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Some time ago I started on a mobile version of a desktop game released under GPLv2. At first, the desktop version was just inspiration, but I've reached the point where I suck as an artist and would like to just re-use the artwork in my game. Would doing so mean my game has to be released under the GPL? I am not modifying the artwork or any of the code; I am not even re-using the code. I'm just using the artwork, and some text files that describe game levels.

The game in question is katomic.

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    The GPL-2.0 license is intended for source code. Can you confirm that the assets are in-fact licensed in this manner? Typically, projects of this nature license their assets under a Creative Commons license. Additionally, it would be helpful if you could provide a link to the desktop game in question. – Lucas Ramage Aug 15 at 12:02
  • @LucasRamage I added a link to the game in question. – Jeff Barger Aug 16 at 1:53
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With respect to my colleague, Doc Brown, I disagree. Some of the only jurisprudence we have about using artwork under a copyleft licence as part of a greater work comes from Drauglis v. Kappa Map Group. Although the copyleft content in Drauglis was under CC-BY-SA, not GPL, I believe the analysis applies because the question of what constitutes a derivative is a copyright question, not a licence-specific one.

In this case, the court found that not only was the whole work (a road atlas) not a derivative of the CC-BY-SA cover photo, even the cover image was only a collective work, not a derivative one.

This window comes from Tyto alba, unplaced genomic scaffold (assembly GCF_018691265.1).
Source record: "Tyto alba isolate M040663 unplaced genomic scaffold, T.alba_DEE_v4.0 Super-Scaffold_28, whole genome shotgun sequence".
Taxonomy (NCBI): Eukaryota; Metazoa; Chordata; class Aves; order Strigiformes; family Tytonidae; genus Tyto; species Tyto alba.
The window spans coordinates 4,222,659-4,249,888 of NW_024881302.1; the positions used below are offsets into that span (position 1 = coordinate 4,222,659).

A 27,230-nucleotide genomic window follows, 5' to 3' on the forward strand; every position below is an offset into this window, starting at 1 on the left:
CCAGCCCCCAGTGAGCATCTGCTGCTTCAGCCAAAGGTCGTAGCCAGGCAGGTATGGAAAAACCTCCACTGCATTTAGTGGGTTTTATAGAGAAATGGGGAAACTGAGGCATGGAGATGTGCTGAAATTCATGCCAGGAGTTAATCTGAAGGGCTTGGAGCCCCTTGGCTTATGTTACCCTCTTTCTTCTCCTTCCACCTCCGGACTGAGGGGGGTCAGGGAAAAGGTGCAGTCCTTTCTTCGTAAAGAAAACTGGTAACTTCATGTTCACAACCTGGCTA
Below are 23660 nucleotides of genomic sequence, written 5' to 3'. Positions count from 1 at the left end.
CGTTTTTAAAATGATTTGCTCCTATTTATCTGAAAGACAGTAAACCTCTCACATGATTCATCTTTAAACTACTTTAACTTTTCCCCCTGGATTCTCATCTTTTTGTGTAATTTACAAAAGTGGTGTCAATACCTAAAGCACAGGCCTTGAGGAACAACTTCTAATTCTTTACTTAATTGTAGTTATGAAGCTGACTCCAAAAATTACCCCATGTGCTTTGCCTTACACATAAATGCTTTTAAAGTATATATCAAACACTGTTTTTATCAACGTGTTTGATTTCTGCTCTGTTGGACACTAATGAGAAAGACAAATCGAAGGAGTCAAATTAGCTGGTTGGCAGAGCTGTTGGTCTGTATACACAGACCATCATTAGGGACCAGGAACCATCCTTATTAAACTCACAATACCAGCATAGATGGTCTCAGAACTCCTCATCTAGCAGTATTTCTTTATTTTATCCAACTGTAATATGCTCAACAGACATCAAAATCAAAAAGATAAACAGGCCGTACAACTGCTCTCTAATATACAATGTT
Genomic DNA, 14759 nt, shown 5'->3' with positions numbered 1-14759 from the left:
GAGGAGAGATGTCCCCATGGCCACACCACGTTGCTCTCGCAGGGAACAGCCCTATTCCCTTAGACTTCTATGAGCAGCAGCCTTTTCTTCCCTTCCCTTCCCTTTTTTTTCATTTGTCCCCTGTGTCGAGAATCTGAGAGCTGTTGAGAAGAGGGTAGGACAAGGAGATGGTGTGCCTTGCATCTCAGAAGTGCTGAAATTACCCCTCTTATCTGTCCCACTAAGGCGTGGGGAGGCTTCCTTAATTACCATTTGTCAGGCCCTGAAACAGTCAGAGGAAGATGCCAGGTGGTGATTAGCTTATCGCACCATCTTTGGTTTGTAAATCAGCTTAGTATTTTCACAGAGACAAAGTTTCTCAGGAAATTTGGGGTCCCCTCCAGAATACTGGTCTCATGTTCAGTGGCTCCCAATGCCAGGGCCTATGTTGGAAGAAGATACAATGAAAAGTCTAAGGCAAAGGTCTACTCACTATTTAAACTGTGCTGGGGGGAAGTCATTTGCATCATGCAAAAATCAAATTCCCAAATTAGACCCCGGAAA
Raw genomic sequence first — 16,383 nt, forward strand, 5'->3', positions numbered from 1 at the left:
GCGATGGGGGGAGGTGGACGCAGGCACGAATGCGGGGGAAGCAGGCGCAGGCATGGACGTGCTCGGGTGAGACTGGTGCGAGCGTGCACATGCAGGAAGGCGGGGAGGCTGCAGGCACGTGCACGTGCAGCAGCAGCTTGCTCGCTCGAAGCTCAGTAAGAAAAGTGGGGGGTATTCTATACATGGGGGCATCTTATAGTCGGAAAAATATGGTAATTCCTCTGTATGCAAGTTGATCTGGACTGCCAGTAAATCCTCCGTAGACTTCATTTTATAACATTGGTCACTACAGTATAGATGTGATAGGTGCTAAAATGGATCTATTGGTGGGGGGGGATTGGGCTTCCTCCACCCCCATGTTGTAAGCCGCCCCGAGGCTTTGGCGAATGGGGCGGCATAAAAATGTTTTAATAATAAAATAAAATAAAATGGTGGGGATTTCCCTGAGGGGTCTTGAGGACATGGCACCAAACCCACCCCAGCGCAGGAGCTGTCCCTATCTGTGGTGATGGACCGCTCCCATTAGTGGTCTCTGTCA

Though that case isn't a binding authority in any jurisdiction, given that you're not modifying the artwork the analysis seems germane, and suggests that you could use the artwork taken from the GPL source game without having to GPL your entire game. You would need to honour the terms of the GPL with respect to the artwork, though. And, of course, IANAL/IANYL, so you would do well to take qualified legal advice before relying heavily on this.

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Though the GPL surely was intended for "usual source code", it applies AFAIK to images and artwork as well. Especially in the described case, some images of the original game are in SVG format, which is just an XML format, which can clearly be seen as a form of "source code" (but beware, what I wrote applies also to pictures in binary format like JPEG or PNG).

So yes, if you want to use the images in your game, you need to follow the GPL license, which means as soon as you release it to the world, you need to put it under GPL as well. If you don't like this, better ask the authors if they give you a permission for using a different license.

A similar question was asked formely on law.SE, and the answers seem to confirm this.

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